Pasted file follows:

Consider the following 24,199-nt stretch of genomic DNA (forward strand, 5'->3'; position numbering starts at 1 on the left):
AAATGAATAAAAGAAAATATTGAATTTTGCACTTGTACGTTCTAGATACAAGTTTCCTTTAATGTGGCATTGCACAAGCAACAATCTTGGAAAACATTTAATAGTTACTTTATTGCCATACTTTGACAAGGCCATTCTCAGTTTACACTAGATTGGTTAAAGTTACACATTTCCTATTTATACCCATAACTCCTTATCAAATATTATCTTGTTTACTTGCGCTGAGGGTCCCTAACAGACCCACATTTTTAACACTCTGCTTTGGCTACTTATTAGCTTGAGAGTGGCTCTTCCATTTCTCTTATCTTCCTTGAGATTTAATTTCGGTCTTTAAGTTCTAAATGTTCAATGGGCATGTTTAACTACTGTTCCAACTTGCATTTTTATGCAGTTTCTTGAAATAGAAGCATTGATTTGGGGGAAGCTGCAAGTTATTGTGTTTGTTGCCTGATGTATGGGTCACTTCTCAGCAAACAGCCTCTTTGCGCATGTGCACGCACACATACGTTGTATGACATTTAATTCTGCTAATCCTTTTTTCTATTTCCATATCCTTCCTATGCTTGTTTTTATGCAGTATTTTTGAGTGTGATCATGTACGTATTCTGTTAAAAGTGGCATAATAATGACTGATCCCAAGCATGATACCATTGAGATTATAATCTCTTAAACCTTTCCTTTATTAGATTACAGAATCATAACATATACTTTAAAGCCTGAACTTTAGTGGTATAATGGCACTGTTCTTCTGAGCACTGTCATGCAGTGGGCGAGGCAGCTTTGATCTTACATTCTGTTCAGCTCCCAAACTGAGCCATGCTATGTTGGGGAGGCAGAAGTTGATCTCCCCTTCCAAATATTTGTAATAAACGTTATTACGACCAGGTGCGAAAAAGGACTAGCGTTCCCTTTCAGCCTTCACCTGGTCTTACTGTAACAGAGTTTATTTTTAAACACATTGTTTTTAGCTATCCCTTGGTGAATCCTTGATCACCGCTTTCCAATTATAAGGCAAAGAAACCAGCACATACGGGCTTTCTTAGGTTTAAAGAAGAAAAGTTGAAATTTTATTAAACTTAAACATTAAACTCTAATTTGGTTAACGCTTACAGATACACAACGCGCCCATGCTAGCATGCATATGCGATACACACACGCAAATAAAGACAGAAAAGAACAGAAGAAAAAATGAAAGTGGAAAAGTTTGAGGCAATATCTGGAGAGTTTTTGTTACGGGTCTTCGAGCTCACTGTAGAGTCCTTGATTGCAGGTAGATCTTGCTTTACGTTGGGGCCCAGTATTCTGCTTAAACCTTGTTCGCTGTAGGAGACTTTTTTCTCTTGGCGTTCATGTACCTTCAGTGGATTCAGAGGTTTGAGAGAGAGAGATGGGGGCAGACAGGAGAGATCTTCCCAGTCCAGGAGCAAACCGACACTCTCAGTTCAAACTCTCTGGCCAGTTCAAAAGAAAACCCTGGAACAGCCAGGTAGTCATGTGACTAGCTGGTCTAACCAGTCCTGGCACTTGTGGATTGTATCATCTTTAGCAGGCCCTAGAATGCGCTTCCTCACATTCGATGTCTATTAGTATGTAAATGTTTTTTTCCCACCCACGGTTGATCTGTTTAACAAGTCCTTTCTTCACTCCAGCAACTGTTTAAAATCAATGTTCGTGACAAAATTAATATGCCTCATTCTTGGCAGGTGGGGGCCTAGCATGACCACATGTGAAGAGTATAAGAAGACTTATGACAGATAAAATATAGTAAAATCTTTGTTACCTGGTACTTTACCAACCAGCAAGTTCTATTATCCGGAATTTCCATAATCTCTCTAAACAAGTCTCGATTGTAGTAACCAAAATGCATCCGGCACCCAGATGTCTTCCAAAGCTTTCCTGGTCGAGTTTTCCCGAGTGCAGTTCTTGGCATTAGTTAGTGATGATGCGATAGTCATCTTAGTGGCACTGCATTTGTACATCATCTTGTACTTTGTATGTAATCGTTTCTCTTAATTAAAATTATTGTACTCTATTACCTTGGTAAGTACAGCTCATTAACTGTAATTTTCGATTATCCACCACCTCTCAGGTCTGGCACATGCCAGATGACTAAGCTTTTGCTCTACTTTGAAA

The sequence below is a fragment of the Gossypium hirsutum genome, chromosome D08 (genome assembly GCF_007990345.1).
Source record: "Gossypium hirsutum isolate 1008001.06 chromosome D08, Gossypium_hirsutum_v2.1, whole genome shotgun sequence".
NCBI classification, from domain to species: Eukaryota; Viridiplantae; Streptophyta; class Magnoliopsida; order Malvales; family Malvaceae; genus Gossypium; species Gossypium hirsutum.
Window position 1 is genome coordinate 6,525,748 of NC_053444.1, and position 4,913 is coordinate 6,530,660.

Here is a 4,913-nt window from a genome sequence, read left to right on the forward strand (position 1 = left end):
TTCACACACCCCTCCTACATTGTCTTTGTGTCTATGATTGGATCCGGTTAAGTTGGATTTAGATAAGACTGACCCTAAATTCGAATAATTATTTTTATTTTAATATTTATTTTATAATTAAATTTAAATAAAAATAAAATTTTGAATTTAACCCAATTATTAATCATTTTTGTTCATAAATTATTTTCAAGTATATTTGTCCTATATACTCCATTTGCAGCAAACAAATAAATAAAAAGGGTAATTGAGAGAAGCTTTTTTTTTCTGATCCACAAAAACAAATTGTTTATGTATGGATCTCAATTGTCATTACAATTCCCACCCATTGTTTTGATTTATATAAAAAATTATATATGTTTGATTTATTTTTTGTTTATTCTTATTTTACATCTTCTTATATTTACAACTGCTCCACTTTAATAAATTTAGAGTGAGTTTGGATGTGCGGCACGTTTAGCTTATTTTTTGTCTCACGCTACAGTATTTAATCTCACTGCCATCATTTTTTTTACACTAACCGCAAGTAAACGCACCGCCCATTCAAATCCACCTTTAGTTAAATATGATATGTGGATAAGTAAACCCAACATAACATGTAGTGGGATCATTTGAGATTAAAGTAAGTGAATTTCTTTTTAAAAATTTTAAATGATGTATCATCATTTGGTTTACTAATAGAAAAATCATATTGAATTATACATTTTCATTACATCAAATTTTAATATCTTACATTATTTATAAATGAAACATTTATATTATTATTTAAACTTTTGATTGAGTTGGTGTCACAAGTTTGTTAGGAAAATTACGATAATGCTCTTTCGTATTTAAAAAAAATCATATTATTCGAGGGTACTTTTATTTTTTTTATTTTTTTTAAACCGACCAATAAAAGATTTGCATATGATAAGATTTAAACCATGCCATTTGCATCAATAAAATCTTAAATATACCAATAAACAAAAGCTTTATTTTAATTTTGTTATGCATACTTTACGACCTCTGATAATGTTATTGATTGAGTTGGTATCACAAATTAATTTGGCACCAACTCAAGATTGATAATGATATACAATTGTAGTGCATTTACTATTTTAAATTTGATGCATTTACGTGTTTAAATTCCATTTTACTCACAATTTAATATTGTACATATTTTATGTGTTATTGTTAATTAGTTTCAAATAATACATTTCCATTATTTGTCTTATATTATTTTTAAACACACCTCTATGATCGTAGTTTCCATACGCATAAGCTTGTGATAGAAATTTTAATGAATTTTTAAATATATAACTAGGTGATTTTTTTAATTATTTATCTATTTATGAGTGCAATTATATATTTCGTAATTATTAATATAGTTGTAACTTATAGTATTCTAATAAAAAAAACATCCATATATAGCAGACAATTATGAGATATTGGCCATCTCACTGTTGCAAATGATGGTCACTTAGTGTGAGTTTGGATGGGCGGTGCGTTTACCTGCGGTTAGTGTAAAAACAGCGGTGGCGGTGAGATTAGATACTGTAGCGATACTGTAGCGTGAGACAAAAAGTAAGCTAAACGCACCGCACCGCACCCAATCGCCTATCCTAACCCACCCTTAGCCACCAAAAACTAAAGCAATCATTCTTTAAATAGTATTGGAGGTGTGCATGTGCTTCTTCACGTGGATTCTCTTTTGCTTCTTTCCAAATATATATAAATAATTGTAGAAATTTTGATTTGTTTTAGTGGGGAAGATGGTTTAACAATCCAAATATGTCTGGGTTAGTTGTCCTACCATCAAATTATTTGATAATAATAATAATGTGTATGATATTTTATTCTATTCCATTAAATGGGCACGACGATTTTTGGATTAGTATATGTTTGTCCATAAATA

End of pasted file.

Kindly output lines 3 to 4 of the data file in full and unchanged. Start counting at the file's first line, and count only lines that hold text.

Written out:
The sequence below is a fragment of the Gossypium hirsutum genome, chromosome D08 (genome assembly GCF_007990345.1).
Source record: "Gossypium hirsutum isolate 1008001.06 chromosome D08, Gossypium_hirsutum_v2.1, whole genome shotgun sequence".